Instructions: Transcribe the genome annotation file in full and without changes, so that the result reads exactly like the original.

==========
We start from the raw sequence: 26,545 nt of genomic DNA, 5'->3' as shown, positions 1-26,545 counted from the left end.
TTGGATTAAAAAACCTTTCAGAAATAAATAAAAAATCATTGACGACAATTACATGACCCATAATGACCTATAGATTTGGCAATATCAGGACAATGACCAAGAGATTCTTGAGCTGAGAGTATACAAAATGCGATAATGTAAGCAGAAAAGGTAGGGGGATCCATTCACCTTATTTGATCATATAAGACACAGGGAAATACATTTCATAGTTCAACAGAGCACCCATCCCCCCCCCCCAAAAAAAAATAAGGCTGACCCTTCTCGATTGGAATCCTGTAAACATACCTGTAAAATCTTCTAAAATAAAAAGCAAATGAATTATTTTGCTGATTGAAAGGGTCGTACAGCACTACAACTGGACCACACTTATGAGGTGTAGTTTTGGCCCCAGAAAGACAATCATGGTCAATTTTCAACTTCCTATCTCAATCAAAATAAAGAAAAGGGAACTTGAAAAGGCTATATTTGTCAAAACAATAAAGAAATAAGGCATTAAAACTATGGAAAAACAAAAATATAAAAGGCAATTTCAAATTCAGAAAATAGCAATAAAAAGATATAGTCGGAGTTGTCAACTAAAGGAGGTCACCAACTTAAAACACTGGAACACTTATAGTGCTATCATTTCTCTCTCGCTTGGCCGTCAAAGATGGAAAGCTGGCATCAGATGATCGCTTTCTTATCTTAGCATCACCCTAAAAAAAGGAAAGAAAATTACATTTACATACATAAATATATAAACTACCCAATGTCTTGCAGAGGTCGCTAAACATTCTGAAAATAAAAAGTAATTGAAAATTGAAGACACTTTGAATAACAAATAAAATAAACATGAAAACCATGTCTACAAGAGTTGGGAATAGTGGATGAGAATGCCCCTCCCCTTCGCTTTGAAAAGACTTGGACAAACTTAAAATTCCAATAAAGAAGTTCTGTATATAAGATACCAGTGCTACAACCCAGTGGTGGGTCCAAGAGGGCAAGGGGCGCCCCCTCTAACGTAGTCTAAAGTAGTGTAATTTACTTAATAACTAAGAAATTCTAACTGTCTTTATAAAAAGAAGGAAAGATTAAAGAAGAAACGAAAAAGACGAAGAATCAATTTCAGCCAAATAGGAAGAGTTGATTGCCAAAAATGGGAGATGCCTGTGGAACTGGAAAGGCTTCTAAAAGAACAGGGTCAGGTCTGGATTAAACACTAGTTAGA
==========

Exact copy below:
We start from the raw sequence: 26,545 nt of genomic DNA, 5'->3' as shown, positions 1-26,545 counted from the left end.
TTGGATTAAAAAACCTTTCAGAAATAAATAAAAAATCATTGACGACAATTACATGACCCATAATGACCTATAGATTTGGCAATATCAGGACAATGACCAAGAGATTCTTGAGCTGAGAGTATACAAAATGCGATAATGTAAGCAGAAAAGGTAGGGGGATCCATTCACCTTATTTGATCATATAAGACACAGGGAAATACATTTCATAGTTCAACAGAGCACCCATCCCCCCCCCCCAAAAAAAAATAAGGCTGACCCTTCTCGATTGGAATCCTGTAAACATACCTGTAAAATCTTCTAAAATAAAAAGCAAATGAATTATTTTGCTGATTGAAAGGGTCGTACAGCACTACAACTGGACCACACTTATGAGGTGTAGTTTTGGCCCCAGAAAGACAATCATGGTCAATTTTCAACTTCCTATCTCAATCAAAATAAAGAAAAGGGAACTTGAAAAGGCTATATTTGTCAAAACAATAAAGAAATAAGGCATTAAAACTATGGAAAAACAAAAATATAAAAGGCAATTTCAAATTCAGAAAATAGCAATAAAAAGATATAGTCGGAGTTGTCAACTAAAGGAGGTCACCAACTTAAAACACTGGAACACTTATAGTGCTATCATTTCTCTCTCGCTTGGCCGTCAAAGATGGAAAGCTGGCATCAGATGATCGCTTTCTTATCTTAGCATCACCCTAAAAAAAGGAAAGAAAATTACATTTACATACATAAATATATAAACTACCCAATGTCTTGCAGAGGTCGCTAAACATTCTGAAAATAAAAAGTAATTGAAAATTGAAGACACTTTGAATAACAAATAAAATAAACATGAAAACCATGTCTACAAGAGTTGGGAATAGTGGATGAGAATGCCCCTCCCCTTCGCTTTGAAAAGACTTGGACAAACTTAAAATTCCAATAAAGAAGTTCTGTATATAAGATACCAGTGCTACAACCCAGTGGTGGGTCCAAGAGGGCAAGGGGCGCCCCCTCTAACGTAGTCTAAAGTAGTGTAATTTACTTAATAACTAAGAAATTCTAACTGTCTTTATAAAAAGAAGGAAAGATTAAAGAAGAAACGAAAAAGACGAAGAATCAATTTCAGCCAAATAGGAAGAGTTGATTGCCAAAAATGGGAGATGCCTGTGGAACTGGAAAGGCTTCTAAAAGAACAGGGTCAGGTCTGGATTAAACACTAGTTAGA